Buffalo, New York – A dramatic phase of Corpus Christi’s restoration is set for July 21. That’s when Morris Masonry, contractor for the project, will begin work on the church’s spectacular Rose Window, high above the choir loft. Weather permitting, the job is expected to take three weeks to complete.
The Rose Window is an exquisite stained glass depiction of St. Cecelia, patroness of church musicians, and the Coronation of the Blessed Mother. It is one of the largest Rose Windows in the Buffalo Diocese and may be the only one set in stone rather than the more commonly used wood framing.
The representation of the Holy Spirit in the center of the window is an exact duplicate of the one that sits above the throne of St. Peter in the Vatican Basilica. It is beyond question one of the most beautiful stained glass windows in Western New York.
In November 2007, Corpus Christi Church was listed on the National Register of Historic Places in recognition of its magnificent art, awe-inspiring architecture and captivating history. The Rose Window is one of several signature designs that earned the church its acclaimed landmark status. That window has been a cause for growing concern since 2004, when cracks first began to appear in the stonework. However, the parish was already in the midst of an ambitious five year, $1 million Preservation Fund Campaign for critical restoration of the church’s slate roof and twin clock/bell towers, deteriorated masonry and flooring, and aging electrical system.
It was initially hoped that work on the Rose Window could wait until the church’s first phase of restoration was completed. Unexpectedly, severe weather this past winter accelerated the deterioration and weakened the structural support of the stained glass panes. Immediate restoration was needed to prevent irreplaceable damage to the window itself. The Pauline Order, which saved Corpus Christi from imminent closing in 2004 in a dramatic “eleventh hour” purchase of the church complex, has demonstrated their long-term commitment to the parish community with a special donation to the parish of $45,000 for this project. The Rupp Foundation granted an additional $15,600 to preserve the magnificent window, while parishioners and supporters contributed the remaining funds necessary for the repairs, which will cost nearly $70,000.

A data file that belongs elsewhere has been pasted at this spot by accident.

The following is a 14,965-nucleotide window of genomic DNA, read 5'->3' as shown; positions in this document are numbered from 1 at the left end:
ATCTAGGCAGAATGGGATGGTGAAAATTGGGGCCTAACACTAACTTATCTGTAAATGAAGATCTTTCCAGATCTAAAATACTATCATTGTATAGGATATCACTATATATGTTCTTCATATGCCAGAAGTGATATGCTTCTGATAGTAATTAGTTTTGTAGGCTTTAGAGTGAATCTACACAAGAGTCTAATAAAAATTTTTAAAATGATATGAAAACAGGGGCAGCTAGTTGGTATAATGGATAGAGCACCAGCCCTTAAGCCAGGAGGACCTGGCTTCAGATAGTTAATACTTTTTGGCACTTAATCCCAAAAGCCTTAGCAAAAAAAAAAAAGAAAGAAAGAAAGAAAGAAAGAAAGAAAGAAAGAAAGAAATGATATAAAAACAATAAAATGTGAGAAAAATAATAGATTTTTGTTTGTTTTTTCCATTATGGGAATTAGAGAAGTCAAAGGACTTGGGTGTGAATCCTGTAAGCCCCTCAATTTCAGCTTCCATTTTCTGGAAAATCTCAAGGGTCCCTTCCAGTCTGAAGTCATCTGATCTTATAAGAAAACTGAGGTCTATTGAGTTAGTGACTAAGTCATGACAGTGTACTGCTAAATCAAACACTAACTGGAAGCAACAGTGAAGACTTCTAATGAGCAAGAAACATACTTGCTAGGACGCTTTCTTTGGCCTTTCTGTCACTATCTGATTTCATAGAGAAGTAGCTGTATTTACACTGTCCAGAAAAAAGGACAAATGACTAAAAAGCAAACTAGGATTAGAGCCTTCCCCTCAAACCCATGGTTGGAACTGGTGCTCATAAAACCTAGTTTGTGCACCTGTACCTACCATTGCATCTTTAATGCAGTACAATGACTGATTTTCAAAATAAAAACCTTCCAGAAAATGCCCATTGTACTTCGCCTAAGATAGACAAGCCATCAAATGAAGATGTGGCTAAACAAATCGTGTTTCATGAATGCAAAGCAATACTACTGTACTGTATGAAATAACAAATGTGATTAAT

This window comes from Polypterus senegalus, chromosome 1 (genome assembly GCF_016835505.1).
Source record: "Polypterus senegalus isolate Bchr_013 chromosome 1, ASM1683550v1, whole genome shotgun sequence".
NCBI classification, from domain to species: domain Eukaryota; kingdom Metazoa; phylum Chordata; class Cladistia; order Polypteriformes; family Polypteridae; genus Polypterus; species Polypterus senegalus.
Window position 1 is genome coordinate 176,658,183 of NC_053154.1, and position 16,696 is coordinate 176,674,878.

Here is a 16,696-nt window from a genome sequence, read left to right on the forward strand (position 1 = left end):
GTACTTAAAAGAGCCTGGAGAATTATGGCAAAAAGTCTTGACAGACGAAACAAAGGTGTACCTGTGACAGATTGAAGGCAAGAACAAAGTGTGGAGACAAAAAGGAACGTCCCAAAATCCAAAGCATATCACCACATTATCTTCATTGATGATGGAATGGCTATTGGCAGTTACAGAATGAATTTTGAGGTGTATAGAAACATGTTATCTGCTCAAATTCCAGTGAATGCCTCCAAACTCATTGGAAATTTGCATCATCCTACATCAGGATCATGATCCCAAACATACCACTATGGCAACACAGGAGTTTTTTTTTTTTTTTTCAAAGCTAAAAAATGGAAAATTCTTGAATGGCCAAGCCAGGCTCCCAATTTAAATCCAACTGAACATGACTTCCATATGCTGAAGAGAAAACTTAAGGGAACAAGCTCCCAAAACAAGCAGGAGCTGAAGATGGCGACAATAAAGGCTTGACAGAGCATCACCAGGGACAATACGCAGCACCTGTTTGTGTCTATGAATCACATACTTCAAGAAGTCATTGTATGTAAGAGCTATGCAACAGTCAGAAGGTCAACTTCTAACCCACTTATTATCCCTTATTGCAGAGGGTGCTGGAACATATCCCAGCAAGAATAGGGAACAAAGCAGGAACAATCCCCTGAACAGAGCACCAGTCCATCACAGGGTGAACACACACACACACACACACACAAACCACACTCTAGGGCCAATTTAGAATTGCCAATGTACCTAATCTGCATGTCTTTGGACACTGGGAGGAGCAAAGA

It should be noted that Corpus Christi Church complex is in the unique position of being owned by the Pauline Order, rather than the Buffalo Diocese. As such, the parish is exempt from the current Diocesan restructuring known as the “Journey of Faith and Grace” that has closed more than 70 churches in Western New York.
It is not unusual for preservation initiatives to encounter unexpected challenges and expenses. While the parish was able to successfully rally the necessary resources to protect the Rose Window, it is still faced with the daunting task of raising $450,000 toward the matching grant it received last year from the New York State Environmental Protection Fund to restore the church’s leaking roof and weather beaten towers. To date, the parish has garnered $165,000 from individual contributions toward the match. It has received a generous grant of $45,000 from the New York Landmarks Conservancy’s Sacred Sites Program and $10,000 from the City of Buffalo toward this goal. An additional $230,000 is still needed for these important repairs. Now that the parish has been awarded landmark designation, it is hoped that local foundations and the wider Western New York community will also support the church’s restoration for its important role in Buffalo’s history. Those wishing to make a donation toward the challenge grant may contact the parish at 716-896-1050.
Corpus Christi Church is located at the intersection of Clark and Kent Streets, better known as “Superman Corner” in a reference to the super hero’s alter ego. It is a fitting description for the amazing transformation that has taken place in the parish since 2004, when the Pauline Priests and Brothers purchased the parish complex from the Conventual Franciscan Order that saved the church from closing. Since then, the parish has experienced a remarkable rebirth that can be seen in attendance for cherished religious traditions such as the blessing of Easter baskets on Holy Saturday, May Crowning and the outdoor street procession that marks Corpus Christi Sunday. Parishioners and supporters from the larger Western New York community have made extensive improvements to the exterior grounds of the church buildings. Volunteers have also completed interior improvements to the ancillary church structures. All of these projects have helped to stabilize and advance the immediate vicinity.
Corpus Christi welcomes new parishioners and is open daily for prayer and visitation. Groups may arrange a tour of the historic church by calling Bill Koch at 716-773-5977 or the rectory at 716-896-1050 .